September 13, 2022

by eric

For some time now I have been struggling with how to end this “COVID series” of blog posts. I have other topics I’d like to write about, but I kept waiting for some moment of closure, some demarcation point to end of this strange and uncomfortable chapter in our lives. Eventually I realized that this post series is over in the same sense that people say “COVID is over”: the underlying phenomenon persists, and yet we are no longer interested in it.

It’s been the year of Omicron and friends. December and January saw a truly staggering spike in cases, one that saturated the nation’s testing capacity. A deep lull in March and April gave us hope that prior immunity might give us what vaccination had not: a path out of surges and back towards normalcy. Unfortunately the subvariants followed, and through the late spring and summer an alphabet soup of new Omicrons washed over us, seemingly with little regard to prior infection. Rapid tests proliferated, giving quick and easy (if only provisional) estimates of infectiousness; but their private nature meant that true case counts became uncertain once again. By the end of the summer we found ourselves once again trying to estimate spread by eyeing wastewater charts for major cities.

For the first time in the pandemic, it became common for friends, family, and coworkers to catch COVID. Increasingly relaxed (maybe just lax) quarantine guidelines from the CDC meant that the perceived impact of the illness was lower–although the actual experience of the illness seemed bimodal, with some folks reporting quite challenging symptoms and others barely noticing it at all.

Public life returned more or less to normal: concerts, sporting events, and public gatherings resumed, with few or any concessions to what had come before. Only vestigial “social distancing” stickers on the floor remained to mark what had been our shared experience. Restaurants, bars, theater, airports all saw returns to pre-pandemic levels; the surge in demand help fuel an inflationary spiral for prices. Only office buildings remained quiet, as workers now accustomed to the flexibility of remote work resisted a resumption of the status quo ante.

We, too, began a return to a more normal life, if more slowly than most. I finally started working on campus again, though typically just two or three days a week. I flew to science conferences, where fellow PhDs and I created a tiny redoubt of masks amid the crush of American life. We traveled to see family in the summer for the first time in three years, though COVID cases complicated those joyful homecomings.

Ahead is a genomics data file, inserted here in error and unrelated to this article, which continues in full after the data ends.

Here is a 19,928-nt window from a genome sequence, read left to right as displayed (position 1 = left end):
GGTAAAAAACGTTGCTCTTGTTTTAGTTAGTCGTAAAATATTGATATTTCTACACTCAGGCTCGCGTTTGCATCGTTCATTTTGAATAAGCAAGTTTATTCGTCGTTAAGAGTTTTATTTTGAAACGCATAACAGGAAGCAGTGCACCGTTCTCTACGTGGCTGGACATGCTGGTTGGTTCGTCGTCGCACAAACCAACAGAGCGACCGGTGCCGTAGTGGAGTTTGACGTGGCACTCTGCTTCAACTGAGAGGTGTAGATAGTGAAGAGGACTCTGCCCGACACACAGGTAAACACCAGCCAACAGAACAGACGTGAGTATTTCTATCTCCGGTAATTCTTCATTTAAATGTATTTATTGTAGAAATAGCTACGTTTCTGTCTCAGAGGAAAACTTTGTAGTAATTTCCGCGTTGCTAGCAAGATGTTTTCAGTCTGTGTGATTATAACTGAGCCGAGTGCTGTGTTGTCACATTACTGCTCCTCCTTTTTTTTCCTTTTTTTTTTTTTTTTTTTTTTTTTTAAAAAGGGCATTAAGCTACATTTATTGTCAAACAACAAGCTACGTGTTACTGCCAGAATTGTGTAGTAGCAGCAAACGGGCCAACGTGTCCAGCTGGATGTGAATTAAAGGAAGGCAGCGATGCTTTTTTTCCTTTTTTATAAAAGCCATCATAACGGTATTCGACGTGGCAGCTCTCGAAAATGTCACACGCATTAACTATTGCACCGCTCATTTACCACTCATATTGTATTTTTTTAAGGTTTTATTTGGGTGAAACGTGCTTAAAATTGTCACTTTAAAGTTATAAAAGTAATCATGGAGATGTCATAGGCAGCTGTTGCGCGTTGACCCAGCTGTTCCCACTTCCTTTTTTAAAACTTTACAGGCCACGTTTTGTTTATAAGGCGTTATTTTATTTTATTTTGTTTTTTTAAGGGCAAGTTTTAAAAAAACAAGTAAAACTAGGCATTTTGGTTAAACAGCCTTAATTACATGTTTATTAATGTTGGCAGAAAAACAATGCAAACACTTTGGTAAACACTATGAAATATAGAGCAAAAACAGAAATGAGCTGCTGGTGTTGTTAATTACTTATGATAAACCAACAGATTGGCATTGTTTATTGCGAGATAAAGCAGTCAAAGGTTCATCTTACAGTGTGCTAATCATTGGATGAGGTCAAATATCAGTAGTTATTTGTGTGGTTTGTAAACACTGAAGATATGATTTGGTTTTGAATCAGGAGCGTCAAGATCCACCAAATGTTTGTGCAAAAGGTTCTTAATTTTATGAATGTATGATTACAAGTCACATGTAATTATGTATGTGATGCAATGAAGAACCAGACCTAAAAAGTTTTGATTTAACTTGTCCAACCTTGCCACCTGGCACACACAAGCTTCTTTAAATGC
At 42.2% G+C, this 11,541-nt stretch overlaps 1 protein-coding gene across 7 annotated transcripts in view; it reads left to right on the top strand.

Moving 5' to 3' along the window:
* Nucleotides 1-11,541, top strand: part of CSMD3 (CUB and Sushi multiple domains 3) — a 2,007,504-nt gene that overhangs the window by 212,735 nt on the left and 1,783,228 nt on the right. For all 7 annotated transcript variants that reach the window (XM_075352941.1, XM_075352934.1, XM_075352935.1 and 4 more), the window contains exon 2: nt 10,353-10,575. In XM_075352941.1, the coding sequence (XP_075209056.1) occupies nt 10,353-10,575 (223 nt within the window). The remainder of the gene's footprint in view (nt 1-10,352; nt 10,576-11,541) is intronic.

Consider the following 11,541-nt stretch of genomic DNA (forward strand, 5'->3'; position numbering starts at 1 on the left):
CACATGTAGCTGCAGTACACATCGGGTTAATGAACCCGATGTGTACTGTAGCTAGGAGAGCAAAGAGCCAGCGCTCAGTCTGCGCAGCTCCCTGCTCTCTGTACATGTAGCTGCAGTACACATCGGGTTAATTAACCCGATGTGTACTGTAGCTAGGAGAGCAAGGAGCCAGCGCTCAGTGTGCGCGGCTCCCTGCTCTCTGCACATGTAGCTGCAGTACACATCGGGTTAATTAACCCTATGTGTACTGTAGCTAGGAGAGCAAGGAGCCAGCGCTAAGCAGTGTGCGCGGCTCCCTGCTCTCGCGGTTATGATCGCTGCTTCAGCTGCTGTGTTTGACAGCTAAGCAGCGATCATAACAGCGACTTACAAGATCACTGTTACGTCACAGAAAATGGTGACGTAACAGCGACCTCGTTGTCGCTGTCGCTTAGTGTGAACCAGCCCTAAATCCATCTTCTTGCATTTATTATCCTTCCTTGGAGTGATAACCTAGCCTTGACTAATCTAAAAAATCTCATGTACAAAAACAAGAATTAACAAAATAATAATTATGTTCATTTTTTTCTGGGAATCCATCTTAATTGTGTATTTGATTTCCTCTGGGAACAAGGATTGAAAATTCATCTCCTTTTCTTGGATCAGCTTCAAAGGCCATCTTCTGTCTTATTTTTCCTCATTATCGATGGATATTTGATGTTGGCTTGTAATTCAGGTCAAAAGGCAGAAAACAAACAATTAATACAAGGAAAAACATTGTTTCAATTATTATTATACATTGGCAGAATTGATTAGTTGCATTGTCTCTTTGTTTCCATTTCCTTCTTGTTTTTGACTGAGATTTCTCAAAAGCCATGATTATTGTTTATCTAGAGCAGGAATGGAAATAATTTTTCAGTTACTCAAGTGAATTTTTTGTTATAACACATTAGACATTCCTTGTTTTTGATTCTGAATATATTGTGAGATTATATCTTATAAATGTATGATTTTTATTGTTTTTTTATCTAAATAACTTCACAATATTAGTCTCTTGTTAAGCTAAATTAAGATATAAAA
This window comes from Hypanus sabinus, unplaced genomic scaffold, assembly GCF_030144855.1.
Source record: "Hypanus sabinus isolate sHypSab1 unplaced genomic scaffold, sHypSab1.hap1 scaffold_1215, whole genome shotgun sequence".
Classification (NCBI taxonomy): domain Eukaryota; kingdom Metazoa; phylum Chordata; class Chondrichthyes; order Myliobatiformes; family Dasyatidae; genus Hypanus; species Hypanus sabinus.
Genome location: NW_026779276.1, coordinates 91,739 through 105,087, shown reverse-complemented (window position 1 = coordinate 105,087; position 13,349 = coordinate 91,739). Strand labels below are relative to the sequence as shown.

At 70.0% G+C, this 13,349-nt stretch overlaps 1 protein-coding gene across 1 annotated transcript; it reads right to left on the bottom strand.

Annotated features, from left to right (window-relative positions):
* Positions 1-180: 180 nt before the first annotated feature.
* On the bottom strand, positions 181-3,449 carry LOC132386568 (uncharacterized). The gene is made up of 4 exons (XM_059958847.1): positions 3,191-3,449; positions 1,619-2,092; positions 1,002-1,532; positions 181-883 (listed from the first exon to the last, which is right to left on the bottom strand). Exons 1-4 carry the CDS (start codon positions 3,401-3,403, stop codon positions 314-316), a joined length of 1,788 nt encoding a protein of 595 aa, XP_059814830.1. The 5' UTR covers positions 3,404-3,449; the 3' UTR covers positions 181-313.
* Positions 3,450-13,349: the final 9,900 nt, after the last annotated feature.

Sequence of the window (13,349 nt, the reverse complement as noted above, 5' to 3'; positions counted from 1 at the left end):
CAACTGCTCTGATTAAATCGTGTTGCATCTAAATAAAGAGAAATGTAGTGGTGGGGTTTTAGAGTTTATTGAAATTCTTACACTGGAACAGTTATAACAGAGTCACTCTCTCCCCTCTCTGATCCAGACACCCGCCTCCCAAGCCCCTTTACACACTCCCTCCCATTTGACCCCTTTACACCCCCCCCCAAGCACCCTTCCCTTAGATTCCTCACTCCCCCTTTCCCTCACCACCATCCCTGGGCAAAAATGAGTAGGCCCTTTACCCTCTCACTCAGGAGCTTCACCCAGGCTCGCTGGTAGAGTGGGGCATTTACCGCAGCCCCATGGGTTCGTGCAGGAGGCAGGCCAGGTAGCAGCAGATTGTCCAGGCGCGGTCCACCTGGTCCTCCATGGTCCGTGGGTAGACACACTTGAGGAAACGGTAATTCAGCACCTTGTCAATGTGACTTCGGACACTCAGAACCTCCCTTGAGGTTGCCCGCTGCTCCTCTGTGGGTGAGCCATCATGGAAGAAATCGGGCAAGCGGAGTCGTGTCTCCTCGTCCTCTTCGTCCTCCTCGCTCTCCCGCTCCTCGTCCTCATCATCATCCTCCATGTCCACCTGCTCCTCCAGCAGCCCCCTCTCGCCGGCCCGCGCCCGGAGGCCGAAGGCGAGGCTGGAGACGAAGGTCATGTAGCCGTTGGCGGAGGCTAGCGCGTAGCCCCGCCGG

We waited with extreme impatience for the long-delayed vaccination of our youngest, one of the “under 5s.” The initial Pfizer 2-dose regimen proved underpowered, and the resulting back-and-forth with the FDA is too exhausting to recount. We fretted through months of uncertainty before we could finally get a Moderna shot for him in late June, and a second in July. Fully vaccinated. Somehow, despite all the odds, we had made it.

Still, while we and our loved ones were fortunate and avoided the outcomes we most feared, we still find ourselves marked—scarred, even—by the events of the last two and a half years. Our trust that institutions will do the right thing, and that people will make sacrifices for the common good, will never be quite the same. Walking a route familiar from days gone past, a temporary school closure: small moments can summon again the deep darkness of those interminable 2020 months, when we sequestered ourselves from external contagion and fought internal, psychic battles instead. Today in particular I am especially grateful to my spouse, who persevered alongside me through those difficult days. May the years ahead bring again an expansion of life and of possibility.